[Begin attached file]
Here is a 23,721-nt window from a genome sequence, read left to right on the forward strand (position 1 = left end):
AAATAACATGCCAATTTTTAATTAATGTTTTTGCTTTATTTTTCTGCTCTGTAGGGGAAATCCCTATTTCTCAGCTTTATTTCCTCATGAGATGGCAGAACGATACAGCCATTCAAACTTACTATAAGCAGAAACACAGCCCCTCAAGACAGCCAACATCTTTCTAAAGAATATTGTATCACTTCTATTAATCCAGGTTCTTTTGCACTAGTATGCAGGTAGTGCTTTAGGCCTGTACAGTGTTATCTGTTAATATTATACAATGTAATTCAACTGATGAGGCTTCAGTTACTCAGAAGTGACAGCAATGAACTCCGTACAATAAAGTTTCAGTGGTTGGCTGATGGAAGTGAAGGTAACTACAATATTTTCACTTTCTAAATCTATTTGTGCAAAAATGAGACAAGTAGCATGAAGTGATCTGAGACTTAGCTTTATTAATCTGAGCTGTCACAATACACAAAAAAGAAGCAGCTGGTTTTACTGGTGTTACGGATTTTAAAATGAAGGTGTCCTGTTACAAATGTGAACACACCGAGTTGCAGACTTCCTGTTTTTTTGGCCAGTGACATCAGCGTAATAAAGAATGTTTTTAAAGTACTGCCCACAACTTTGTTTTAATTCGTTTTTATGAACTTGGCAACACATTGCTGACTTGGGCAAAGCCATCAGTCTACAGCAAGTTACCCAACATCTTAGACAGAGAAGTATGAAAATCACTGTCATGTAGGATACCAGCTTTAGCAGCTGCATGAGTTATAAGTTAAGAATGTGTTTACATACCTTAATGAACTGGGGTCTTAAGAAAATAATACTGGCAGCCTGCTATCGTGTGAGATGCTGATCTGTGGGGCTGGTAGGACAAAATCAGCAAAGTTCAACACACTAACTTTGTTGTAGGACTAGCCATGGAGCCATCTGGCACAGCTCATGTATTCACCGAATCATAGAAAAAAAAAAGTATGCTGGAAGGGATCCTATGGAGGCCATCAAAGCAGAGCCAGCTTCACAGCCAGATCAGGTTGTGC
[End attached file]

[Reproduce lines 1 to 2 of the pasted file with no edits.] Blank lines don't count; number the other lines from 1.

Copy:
Here is a 23,721-nt window from a genome sequence, read left to right on the forward strand (position 1 = left end):
AAATAACATGCCAATTTTTAATTAATGTTTTTGCTTTATTTTTCTGCTCTGTAGGGGAAATCCCTATTTCTCAGCTTTATTTCCTCATGAGATGGCAGAACGATACAGCCATTCAAACTTACTATAAGCAGAAACACAGCCCCTCAAGACAGCCAACATCTTTCTAAAGAATATTGTATCACTTCTATTAATCCAGGTTCTTTTGCACTAGTATGCAGGTAGTGCTTTAGGCCTGTACAGTGTTATCTGTTAATATTATACAATGTAATTCAACTGATGAGGCTTCAGTTACTCAGAAGTGACAGCAATGAACTCCGTACAATAAAGTTTCAGTGGTTGGCTGATGGAAGTGAAGGTAACTACAATATTTTCACTTTCTAAATCTATTTGTGCAAAAATGAGACAAGTAGCATGAAGTGATCTGAGACTTAGCTTTATTAATCTGAGCTGTCACAATACACAAAAAAGAAGCAGCTGGTTTTACTGGTGTTACGGATTTTAAAATGAAGGTGTCCTGTTACAAATGTGAACACACCGAGTTGCAGACTTCCTGTTTTTTTGGCCAGTGACATCAGCGTAATAAAGAATGTTTTTAAAGTACTGCCCACAACTTTGTTTTAATTCGTTTTTATGAACTTGGCAACACATTGCTGACTTGGGCAAAGCCATCAGTCTACAGCAAGTTACCCAACATCTTAGACAGAGAAGTATGAAAATCACTGTCATGTAGGATACCAGCTTTAGCAGCTGCATGAGTTATAAGTTAAGAATGTGTTTACATACCTTAATGAACTGGGGTCTTAAGAAAATAATACTGGCAGCCTGCTATCGTGTGAGATGCTGATCTGTGGGGCTGGTAGGACAAAATCAGCAAAGTTCAACACACTAACTTTGTTGTAGGACTAGCCATGGAGCCATCTGGCACAGCTCATGTATTCACCGAATCATAGAAAAAAAAAAGTATGCTGGAAGGGATCCTATGGAGGCCATCAAAGCAGAGCCAGCTTCACAGCCAGATCAGGTTGTGC